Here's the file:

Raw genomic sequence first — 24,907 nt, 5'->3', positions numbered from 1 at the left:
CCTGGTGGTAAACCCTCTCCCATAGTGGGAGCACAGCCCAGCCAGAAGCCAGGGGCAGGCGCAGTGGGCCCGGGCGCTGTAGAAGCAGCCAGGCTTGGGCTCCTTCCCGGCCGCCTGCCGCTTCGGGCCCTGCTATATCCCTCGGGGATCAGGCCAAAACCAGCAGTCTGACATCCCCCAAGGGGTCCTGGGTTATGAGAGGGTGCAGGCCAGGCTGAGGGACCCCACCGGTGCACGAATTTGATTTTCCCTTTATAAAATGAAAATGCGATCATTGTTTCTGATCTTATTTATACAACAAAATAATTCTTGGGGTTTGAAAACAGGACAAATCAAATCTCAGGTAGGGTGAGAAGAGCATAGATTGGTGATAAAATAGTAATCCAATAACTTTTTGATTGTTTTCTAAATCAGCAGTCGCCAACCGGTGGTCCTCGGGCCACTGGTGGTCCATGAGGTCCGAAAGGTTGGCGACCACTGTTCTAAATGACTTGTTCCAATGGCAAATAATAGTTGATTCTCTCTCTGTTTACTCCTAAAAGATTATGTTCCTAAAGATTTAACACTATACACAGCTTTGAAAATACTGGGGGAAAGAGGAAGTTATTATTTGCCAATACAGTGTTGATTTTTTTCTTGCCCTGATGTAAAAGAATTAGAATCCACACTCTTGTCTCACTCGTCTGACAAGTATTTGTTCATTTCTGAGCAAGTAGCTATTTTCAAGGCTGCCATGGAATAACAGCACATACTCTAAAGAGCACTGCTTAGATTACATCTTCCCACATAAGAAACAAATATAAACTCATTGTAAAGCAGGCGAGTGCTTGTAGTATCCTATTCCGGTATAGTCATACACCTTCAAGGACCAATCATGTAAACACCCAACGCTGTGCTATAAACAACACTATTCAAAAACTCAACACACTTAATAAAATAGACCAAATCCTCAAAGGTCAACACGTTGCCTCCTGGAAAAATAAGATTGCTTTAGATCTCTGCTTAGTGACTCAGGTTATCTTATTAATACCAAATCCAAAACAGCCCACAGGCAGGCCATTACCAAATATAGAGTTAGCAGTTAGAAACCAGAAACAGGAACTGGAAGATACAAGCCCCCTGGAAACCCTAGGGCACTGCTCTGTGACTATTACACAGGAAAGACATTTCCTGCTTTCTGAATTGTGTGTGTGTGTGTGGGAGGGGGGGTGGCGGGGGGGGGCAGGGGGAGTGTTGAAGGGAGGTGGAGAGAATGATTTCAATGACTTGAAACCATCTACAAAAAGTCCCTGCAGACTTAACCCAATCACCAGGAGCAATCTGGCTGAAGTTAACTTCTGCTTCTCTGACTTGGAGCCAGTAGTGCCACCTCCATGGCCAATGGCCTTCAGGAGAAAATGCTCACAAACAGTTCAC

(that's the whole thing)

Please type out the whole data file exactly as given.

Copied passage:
Raw genomic sequence first — 24,907 nt, 5'->3', positions numbered from 1 at the left:
CCTGGTGGTAAACCCTCTCCCATAGTGGGAGCACAGCCCAGCCAGAAGCCAGGGGCAGGCGCAGTGGGCCCGGGCGCTGTAGAAGCAGCCAGGCTTGGGCTCCTTCCCGGCCGCCTGCCGCTTCGGGCCCTGCTATATCCCTCGGGGATCAGGCCAAAACCAGCAGTCTGACATCCCCCAAGGGGTCCTGGGTTATGAGAGGGTGCAGGCCAGGCTGAGGGACCCCACCGGTGCACGAATTTGATTTTCCCTTTATAAAATGAAAATGCGATCATTGTTTCTGATCTTATTTATACAACAAAATAATTCTTGGGGTTTGAAAACAGGACAAATCAAATCTCAGGTAGGGTGAGAAGAGCATAGATTGGTGATAAAATAGTAATCCAATAACTTTTTGATTGTTTTCTAAATCAGCAGTCGCCAACCGGTGGTCCTCGGGCCACTGGTGGTCCATGAGGTCCGAAAGGTTGGCGACCACTGTTCTAAATGACTTGTTCCAATGGCAAATAATAGTTGATTCTCTCTCTGTTTACTCCTAAAAGATTATGTTCCTAAAGATTTAACACTATACACAGCTTTGAAAATACTGGGGGAAAGAGGAAGTTATTATTTGCCAATACAGTGTTGATTTTTTTCTTGCCCTGATGTAAAAGAATTAGAATCCACACTCTTGTCTCACTCGTCTGACAAGTATTTGTTCATTTCTGAGCAAGTAGCTATTTTCAAGGCTGCCATGGAATAACAGCACATACTCTAAAGAGCACTGCTTAGATTACATCTTCCCACATAAGAAACAAATATAAACTCATTGTAAAGCAGGCGAGTGCTTGTAGTATCCTATTCCGGTATAGTCATACACCTTCAAGGACCAATCATGTAAACACCCAACGCTGTGCTATAAACAACACTATTCAAAAACTCAACACACTTAATAAAATAGACCAAATCCTCAAAGGTCAACACGTTGCCTCCTGGAAAAATAAGATTGCTTTAGATCTCTGCTTAGTGACTCAGGTTATCTTATTAATACCAAATCCAAAACAGCCCACAGGCAGGCCATTACCAAATATAGAGTTAGCAGTTAGAAACCAGAAACAGGAACTGGAAGATACAAGCCCCCTGGAAACCCTAGGGCACTGCTCTGTGACTATTACACAGGAAAGACATTTCCTGCTTTCTGAATTGTGTGTGTGTGTGTGGGAGGGGGGGTGGCGGGGGGGGGCAGGGGGAGTGTTGAAGGGAGGTGGAGAGAATGATTTCAATGACTTGAAACCATCTACAAAAAGTCCCTGCAGACTTAACCCAATCACCAGGAGCAATCTGGCTGAAGTTAACTTCTGCTTCTCTGACTTGGAGCCAGTAGTGCCACCTCCATGGCCAATGGCCTTCAGGAGAAAATGCTCACAAACAGTTCAC